The biggest change evident in this year’s report is states’ focus on getting appropriate access of the correct data to the right people, at the right time, with the end goal of improving student achievement, Guidera said.…Read More

Reports highlight need for data mobility

Momentum for transferable student data is growing.

Educational data must follow students as they cross state lines, and policy makers must be equipped with the tools needed to ensure that teachers, students, and parents have access to this important information, according to two reports released by the Data Quality Campaign (DQC).

One such tool is an open-source system that lets educators pull and use data from a range of existing sources, created with support from the Dell Foundation. Another is an interstate data exchange system being used by four states.

The DQC defines student data as more than test scores—it includes attendance, course-taking, teacher information, and financial information. Data also includes any information that stakeholders need to make decisions, and that often means more than state data. Of equal importance are prekindergarten data and data from post-secondary education and the workforce.…Read More

States make gains in building data systems

States have improved, but can do more, when it comes to using student data in all aspects of education.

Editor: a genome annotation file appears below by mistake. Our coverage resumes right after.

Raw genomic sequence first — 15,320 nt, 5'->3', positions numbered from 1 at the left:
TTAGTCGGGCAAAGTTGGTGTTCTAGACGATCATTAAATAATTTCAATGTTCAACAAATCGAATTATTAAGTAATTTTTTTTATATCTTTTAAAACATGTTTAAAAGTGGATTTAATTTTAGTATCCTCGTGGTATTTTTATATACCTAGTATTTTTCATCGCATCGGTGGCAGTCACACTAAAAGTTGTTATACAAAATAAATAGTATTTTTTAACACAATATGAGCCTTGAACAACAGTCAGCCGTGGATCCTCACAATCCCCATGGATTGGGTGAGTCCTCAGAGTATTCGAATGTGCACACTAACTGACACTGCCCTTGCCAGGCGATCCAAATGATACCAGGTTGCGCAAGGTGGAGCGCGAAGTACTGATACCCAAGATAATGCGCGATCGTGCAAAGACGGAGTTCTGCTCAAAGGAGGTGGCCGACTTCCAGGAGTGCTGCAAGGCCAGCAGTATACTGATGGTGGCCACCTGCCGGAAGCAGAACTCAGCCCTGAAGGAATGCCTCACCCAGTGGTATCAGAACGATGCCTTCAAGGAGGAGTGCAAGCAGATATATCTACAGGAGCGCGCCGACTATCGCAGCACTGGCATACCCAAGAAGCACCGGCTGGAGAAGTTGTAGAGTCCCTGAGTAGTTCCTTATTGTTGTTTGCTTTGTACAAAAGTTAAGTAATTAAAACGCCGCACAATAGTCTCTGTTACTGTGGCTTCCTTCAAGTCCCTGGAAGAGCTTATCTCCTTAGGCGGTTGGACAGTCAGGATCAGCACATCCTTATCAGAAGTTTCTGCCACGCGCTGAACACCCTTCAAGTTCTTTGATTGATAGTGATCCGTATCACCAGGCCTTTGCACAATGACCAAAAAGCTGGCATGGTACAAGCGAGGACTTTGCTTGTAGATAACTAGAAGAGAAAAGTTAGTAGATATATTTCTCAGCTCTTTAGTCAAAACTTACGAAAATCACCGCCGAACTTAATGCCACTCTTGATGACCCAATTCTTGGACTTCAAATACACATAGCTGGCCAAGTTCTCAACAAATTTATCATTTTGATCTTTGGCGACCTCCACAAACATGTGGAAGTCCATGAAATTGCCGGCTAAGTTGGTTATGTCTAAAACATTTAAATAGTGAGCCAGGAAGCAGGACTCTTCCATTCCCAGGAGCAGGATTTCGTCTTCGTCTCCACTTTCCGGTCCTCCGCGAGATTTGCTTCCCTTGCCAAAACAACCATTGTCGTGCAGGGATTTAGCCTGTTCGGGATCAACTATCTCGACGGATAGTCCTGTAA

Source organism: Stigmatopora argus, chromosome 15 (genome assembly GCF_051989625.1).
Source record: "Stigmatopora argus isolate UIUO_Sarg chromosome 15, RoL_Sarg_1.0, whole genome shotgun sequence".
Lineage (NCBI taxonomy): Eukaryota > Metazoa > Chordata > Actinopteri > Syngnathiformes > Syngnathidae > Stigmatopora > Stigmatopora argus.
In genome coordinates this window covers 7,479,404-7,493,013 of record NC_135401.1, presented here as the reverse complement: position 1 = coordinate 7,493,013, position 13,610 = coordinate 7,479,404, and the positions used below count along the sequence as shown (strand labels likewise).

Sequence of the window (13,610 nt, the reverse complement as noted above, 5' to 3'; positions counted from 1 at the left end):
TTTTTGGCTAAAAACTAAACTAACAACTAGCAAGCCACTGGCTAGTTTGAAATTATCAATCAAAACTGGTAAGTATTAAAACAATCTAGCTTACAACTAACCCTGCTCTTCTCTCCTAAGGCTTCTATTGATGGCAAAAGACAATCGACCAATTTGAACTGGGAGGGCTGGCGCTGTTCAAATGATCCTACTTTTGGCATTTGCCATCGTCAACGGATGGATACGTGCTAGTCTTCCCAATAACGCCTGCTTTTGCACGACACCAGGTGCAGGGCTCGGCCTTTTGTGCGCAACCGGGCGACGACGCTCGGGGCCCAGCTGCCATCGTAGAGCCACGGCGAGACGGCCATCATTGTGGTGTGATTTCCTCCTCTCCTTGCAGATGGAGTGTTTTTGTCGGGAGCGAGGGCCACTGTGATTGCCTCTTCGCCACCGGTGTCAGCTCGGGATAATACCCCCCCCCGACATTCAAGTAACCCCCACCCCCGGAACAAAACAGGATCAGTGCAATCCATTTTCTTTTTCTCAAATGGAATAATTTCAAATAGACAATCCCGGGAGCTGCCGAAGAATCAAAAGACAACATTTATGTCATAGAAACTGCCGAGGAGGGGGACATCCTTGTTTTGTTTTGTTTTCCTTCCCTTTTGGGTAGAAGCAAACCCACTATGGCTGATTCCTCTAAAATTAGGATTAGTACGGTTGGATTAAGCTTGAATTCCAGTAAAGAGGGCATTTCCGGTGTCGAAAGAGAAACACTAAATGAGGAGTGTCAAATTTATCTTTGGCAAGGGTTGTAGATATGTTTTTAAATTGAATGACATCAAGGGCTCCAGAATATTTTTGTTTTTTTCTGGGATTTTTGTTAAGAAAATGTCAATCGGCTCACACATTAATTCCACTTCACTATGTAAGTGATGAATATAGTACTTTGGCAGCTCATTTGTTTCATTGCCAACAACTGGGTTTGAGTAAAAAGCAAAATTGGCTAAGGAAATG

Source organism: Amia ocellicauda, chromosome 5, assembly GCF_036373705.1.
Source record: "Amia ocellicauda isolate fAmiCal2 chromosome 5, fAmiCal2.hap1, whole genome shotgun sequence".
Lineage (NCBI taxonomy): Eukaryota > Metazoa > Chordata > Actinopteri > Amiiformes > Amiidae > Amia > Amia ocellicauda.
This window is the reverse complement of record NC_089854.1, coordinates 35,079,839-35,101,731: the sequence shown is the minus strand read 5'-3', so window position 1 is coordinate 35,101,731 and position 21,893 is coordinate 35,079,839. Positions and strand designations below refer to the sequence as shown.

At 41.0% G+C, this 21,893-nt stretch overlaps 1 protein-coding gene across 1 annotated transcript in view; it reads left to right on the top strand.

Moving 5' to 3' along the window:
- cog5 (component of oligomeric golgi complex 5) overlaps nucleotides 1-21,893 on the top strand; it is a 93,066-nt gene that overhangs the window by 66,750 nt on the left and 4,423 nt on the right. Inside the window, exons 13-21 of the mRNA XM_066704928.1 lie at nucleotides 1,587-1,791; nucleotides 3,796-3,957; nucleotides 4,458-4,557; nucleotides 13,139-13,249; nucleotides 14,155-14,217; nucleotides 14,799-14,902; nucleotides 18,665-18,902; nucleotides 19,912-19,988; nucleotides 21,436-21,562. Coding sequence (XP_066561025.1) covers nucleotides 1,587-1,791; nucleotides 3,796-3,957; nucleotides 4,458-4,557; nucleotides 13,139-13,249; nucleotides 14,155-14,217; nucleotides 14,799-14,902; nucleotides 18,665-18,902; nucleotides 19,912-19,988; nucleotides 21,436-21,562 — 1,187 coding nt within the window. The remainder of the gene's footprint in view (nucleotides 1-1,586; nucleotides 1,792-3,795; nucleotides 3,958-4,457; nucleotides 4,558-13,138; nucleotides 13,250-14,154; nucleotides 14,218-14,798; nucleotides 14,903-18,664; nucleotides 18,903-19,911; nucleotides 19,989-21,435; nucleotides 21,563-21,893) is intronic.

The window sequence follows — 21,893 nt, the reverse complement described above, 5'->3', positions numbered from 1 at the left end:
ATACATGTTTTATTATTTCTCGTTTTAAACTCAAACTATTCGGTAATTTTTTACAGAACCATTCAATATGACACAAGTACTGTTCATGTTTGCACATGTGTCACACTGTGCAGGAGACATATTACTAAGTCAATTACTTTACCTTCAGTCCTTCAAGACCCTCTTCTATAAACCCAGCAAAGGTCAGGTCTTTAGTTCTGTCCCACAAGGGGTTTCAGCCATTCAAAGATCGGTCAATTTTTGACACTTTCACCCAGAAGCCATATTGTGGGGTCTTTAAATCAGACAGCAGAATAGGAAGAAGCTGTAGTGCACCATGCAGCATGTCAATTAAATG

States have made unprecedented progress collecting longitudinal data in education, but they have not taken action to ensure data are used to improve student achievement, according to the Data Quality Campaign’s (DQC) sixth annual state analysis, Data for Action 2010, which tracks states’ progress toward a set of goals that will help states use educational data to the fullest.

When the DQC launched in 2005, no state had all 10 Essential Elements of Statewide Longitudinal Data Systems. Now, 24 states report they have implemented all 10 elements, and every state has committed to implement them by September 2011. States that implement the 10 elements have the necessary information to understand what works in education and can allocate scarce resources accordingly to improve student achievement.